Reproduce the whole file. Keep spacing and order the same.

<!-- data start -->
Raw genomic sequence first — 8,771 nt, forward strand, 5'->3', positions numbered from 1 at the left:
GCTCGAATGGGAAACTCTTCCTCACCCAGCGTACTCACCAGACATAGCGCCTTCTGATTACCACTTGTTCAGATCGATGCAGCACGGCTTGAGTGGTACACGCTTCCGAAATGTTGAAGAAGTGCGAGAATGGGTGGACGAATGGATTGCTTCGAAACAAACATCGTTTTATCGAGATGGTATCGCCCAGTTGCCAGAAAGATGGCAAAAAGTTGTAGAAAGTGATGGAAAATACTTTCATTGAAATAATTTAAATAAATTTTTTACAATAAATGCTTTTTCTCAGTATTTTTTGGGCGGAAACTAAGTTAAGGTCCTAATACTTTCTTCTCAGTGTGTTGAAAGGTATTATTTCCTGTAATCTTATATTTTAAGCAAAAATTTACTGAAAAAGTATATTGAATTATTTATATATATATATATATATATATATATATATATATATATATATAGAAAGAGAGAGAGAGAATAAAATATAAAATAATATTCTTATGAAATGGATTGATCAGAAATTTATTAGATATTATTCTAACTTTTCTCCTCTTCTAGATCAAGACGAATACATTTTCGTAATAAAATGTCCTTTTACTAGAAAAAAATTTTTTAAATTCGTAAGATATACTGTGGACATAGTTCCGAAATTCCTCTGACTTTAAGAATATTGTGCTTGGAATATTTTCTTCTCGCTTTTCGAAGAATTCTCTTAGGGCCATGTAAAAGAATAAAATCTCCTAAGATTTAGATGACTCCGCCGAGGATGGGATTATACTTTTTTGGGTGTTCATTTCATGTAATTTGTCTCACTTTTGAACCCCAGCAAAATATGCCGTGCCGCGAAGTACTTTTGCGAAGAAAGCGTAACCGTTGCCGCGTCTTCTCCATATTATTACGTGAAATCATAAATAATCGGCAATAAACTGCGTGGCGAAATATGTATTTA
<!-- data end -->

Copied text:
Raw genomic sequence first — 8,771 nt, forward strand, 5'->3', positions numbered from 1 at the left:
GCTCGAATGGGAAACTCTTCCTCACCCAGCGTACTCACCAGACATAGCGCCTTCTGATTACCACTTGTTCAGATCGATGCAGCACGGCTTGAGTGGTACACGCTTCCGAAATGTTGAAGAAGTGCGAGAATGGGTGGACGAATGGATTGCTTCGAAACAAACATCGTTTTATCGAGATGGTATCGCCCAGTTGCCAGAAAGATGGCAAAAAGTTGTAGAAAGTGATGGAAAATACTTTCATTGAAATAATTTAAATAAATTTTTTACAATAAATGCTTTTTCTCAGTATTTTTTGGGCGGAAACTAAGTTAAGGTCCTAATACTTTCTTCTCAGTGTGTTGAAAGGTATTATTTCCTGTAATCTTATATTTTAAGCAAAAATTTACTGAAAAAGTATATTGAATTATTTATATATATATATATATATATATATATATATATATATATATATAGAAAGAGAGAGAGAGAATAAAATATAAAATAATATTCTTATGAAATGGATTGATCAGAAATTTATTAGATATTATTCTAACTTTTCTCCTCTTCTAGATCAAGACGAATACATTTTCGTAATAAAATGTCCTTTTACTAGAAAAAAATTTTTTAAATTCGTAAGATATACTGTGGACATAGTTCCGAAATTCCTCTGACTTTAAGAATATTGTGCTTGGAATATTTTCTTCTCGCTTTTCGAAGAATTCTCTTAGGGCCATGTAAAAGAATAAAATCTCCTAAGATTTAGATGACTCCGCCGAGGATGGGATTATACTTTTTTGGGTGTTCATTTCATGTAATTTGTCTCACTTTTGAACCCCAGCAAAATATGCCGTGCCGCGAAGTACTTTTGCGAAGAAAGCGTAACCGTTGCCGCGTCTTCTCCATATTATTACGTGAAATCATAAATAATCGGCAATAAACTGCGTGGCGAAATATGTATTTA